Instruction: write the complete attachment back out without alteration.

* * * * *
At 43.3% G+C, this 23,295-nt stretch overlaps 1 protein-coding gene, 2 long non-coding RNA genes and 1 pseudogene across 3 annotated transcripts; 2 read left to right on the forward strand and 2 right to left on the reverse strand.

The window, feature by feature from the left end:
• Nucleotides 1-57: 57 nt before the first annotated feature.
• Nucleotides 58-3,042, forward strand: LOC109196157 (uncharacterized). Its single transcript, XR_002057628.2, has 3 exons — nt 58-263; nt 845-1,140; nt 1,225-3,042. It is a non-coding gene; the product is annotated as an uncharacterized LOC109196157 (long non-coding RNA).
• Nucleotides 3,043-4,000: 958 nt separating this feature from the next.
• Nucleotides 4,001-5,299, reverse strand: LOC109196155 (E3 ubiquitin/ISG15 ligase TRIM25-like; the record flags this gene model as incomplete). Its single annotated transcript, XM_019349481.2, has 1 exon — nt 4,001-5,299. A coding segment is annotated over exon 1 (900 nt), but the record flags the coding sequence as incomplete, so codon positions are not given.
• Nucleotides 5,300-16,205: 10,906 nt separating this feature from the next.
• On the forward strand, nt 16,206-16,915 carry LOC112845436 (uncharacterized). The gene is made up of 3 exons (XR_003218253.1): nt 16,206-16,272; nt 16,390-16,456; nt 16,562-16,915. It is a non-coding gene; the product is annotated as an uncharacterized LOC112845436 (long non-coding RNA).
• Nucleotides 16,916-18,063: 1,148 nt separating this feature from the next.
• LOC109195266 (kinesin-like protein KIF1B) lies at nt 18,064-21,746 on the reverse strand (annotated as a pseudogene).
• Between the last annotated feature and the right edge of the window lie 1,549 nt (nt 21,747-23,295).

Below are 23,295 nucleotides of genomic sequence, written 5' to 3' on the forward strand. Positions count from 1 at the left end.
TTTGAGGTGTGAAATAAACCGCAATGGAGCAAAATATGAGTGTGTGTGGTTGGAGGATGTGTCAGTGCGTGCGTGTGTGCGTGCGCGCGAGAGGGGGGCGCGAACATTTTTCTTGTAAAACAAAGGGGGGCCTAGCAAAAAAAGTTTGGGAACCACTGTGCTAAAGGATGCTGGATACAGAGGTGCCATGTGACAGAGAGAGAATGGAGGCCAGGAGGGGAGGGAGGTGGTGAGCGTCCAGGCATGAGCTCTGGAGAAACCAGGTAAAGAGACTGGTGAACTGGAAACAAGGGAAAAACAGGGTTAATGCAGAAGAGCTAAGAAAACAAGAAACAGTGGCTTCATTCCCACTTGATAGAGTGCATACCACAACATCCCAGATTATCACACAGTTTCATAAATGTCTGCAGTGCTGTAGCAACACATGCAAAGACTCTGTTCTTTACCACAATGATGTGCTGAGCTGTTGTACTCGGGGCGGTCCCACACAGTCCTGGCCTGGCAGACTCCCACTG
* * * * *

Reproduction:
At 43.3% G+C, this 23,295-nt stretch overlaps 1 protein-coding gene, 2 long non-coding RNA genes and 1 pseudogene across 3 annotated transcripts; 2 read left to right on the forward strand and 2 right to left on the reverse strand.

The window, feature by feature from the left end:
• Nucleotides 1-57: 57 nt before the first annotated feature.
• Nucleotides 58-3,042, forward strand: LOC109196157 (uncharacterized). Its single transcript, XR_002057628.2, has 3 exons — nt 58-263; nt 845-1,140; nt 1,225-3,042. It is a non-coding gene; the product is annotated as an uncharacterized LOC109196157 (long non-coding RNA).
• Nucleotides 3,043-4,000: 958 nt separating this feature from the next.
• Nucleotides 4,001-5,299, reverse strand: LOC109196155 (E3 ubiquitin/ISG15 ligase TRIM25-like; the record flags this gene model as incomplete). Its single annotated transcript, XM_019349481.2, has 1 exon — nt 4,001-5,299. A coding segment is annotated over exon 1 (900 nt), but the record flags the coding sequence as incomplete, so codon positions are not given.
• Nucleotides 5,300-16,205: 10,906 nt separating this feature from the next.
• On the forward strand, nt 16,206-16,915 carry LOC112845436 (uncharacterized). The gene is made up of 3 exons (XR_003218253.1): nt 16,206-16,272; nt 16,390-16,456; nt 16,562-16,915. It is a non-coding gene; the product is annotated as an uncharacterized LOC112845436 (long non-coding RNA).
• Nucleotides 16,916-18,063: 1,148 nt separating this feature from the next.
• LOC109195266 (kinesin-like protein KIF1B) lies at nt 18,064-21,746 on the reverse strand (annotated as a pseudogene).
• Between the last annotated feature and the right edge of the window lie 1,549 nt (nt 21,747-23,295).

Below are 23,295 nucleotides of genomic sequence, written 5' to 3' on the forward strand. Positions count from 1 at the left end.
TTTGAGGTGTGAAATAAACCGCAATGGAGCAAAATATGAGTGTGTGTGGTTGGAGGATGTGTCAGTGCGTGCGTGTGTGCGTGCGCGCGAGAGGGGGGCGCGAACATTTTTCTTGTAAAACAAAGGGGGGCCTAGCAAAAAAAGTTTGGGAACCACTGTGCTAAAGGATGCTGGATACAGAGGTGCCATGTGACAGAGAGAGAATGGAGGCCAGGAGGGGAGGGAGGTGGTGAGCGTCCAGGCATGAGCTCTGGAGAAACCAGGTAAAGAGACTGGTGAACTGGAAACAAGGGAAAAACAGGGTTAATGCAGAAGAGCTAAGAAAACAAGAAACAGTGGCTTCATTCCCACTTGATAGAGTGCATACCACAACATCCCAGATTATCACACAGTTTCATAAATGTCTGCAGTGCTGTAGCAACACATGCAAAGACTCTGTTCTTTACCACAATGATGTGCTGAGCTGTTGTACTCGGGGCGGTCCCACACAGTCCTGGCCTGGCAGACTCCCACTG